During the beginning of adolescence, Pammy was a completely different person. She became withdrawn and avoided social contact while experiencing difficulties in school with both her performance and her relationships with her teachers. Pammy graduated high school and was accepted to Brown University with her sister. Pammy’s nightmares of being hunted and tortured by chaotic thoughts began during her freshman year. As she stated, “Rumination and involuntary wordplay going on full tilt in my head for most of my waking hours” (Wagner & Spiro, 2005, p.105). Constant hallucinations and delusional episodes became her normal, Pammy kept hearing voices and having suspicions that someone was out to get her. She was first hospitalized for schizophrenia after she took more than the required dose of Sominex, and smoked marijuana.
Breakthrough Despite The Mounting Obstacles …
Despite all that was going on in her life, she and her sister were admitted to different medical schools. Pammy was hospitalized again while at the University of Connecticut as a medical student. She was hearing voices (Command hallucination is a form of auditory or visual hallucination where the individual believes that they are being given specific instructions). These “commands” can range from the benign (a harmless action such as picking flowers) all the way to suicide or homicide. ADC) and experienced catatonic episodes (A behavior marked decrease in reactivity to the environment. DSM-5) for the first time.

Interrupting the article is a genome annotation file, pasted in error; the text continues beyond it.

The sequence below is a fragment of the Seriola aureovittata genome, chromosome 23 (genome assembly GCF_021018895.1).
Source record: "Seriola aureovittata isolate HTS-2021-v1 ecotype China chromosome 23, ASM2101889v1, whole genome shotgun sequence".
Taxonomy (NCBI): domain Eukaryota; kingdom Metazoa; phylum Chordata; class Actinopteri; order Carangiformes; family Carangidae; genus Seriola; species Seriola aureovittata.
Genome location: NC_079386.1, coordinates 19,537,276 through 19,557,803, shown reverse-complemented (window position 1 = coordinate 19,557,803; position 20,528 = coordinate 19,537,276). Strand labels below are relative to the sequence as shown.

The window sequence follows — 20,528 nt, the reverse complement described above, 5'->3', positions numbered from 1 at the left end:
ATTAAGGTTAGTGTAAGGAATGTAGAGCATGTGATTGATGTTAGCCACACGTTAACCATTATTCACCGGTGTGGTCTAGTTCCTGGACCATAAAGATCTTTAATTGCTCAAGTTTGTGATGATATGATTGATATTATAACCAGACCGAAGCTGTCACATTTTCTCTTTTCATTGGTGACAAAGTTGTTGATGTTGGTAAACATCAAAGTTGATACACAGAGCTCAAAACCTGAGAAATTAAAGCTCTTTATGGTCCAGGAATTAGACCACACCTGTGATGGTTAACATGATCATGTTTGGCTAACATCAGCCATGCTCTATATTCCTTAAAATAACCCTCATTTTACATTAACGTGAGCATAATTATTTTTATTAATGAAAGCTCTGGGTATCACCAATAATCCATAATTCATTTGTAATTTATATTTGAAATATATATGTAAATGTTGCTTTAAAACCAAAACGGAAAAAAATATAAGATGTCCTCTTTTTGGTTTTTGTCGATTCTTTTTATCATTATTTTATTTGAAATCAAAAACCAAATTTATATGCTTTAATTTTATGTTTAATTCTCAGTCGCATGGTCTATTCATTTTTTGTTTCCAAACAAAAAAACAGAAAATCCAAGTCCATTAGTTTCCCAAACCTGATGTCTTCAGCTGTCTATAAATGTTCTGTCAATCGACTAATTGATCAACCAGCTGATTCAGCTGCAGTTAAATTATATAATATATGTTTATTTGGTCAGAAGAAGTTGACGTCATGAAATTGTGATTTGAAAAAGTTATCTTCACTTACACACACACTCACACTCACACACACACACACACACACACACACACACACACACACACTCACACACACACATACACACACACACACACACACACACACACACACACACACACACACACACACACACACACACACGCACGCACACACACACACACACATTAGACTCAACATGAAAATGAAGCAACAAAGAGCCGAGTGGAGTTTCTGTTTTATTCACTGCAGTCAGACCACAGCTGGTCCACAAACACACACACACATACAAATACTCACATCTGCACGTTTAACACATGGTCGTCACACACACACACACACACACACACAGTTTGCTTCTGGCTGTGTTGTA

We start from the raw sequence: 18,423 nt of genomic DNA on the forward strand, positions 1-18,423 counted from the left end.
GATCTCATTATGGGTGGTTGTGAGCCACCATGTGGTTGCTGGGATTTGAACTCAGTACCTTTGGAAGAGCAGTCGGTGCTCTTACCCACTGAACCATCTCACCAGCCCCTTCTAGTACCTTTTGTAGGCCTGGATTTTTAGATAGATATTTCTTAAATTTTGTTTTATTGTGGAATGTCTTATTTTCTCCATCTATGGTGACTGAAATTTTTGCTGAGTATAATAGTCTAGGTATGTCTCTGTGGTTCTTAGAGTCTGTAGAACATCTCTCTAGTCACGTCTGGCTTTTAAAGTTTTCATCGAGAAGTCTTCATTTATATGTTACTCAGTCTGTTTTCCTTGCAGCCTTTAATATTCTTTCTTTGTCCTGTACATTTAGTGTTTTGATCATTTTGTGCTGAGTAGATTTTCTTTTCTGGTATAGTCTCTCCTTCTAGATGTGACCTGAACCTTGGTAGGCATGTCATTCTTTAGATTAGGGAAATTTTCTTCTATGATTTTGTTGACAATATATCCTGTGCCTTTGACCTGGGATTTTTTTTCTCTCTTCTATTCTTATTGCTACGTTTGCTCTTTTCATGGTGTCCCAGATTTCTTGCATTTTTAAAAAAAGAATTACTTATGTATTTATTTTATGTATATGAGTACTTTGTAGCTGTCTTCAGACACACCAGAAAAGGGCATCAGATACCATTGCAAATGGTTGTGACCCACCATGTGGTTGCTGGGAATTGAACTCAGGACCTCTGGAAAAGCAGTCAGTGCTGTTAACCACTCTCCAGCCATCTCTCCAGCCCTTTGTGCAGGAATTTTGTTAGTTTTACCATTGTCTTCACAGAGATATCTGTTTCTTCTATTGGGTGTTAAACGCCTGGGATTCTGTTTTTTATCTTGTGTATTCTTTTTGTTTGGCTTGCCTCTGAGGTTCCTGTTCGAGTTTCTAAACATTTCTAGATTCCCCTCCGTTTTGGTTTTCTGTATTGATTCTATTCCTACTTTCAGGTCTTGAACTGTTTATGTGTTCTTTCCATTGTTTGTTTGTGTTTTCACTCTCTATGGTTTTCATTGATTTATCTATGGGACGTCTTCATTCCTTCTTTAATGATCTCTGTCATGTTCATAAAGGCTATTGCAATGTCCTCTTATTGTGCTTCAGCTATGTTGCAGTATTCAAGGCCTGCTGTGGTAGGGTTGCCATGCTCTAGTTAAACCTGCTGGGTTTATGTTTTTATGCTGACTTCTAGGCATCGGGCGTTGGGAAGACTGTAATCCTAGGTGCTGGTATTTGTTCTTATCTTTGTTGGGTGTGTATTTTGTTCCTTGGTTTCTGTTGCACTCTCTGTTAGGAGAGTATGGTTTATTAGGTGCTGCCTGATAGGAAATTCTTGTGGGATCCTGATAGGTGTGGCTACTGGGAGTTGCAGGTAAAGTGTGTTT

Unfortunately, as the symptoms became more persistent, Pammy dropped out of medical school. She only mentioned one relationship encounter, and she was not really a fan of intimacy. Pammy’s relationship with family, except for her twin sister, deteriorated. Pammy was not in contact with her father for most of the book. Her father only visited her during her first hospitalization and later reconciled toward the end of the book.
Carolyn – Becoming The Sunshine Of The Household…
Carolyn, on the hand, started to turn her life around with the emergence of Pammy’s illness. Carolyn was constantly jealous of her sister and seized the opportunity to excel during her freshman year at Brown University and later was admitted at Harvard Medical School. Carolyn was the main supporter of her sister and helped her maintain a normal life. She had her first boyfriend in college and later got married and had two children.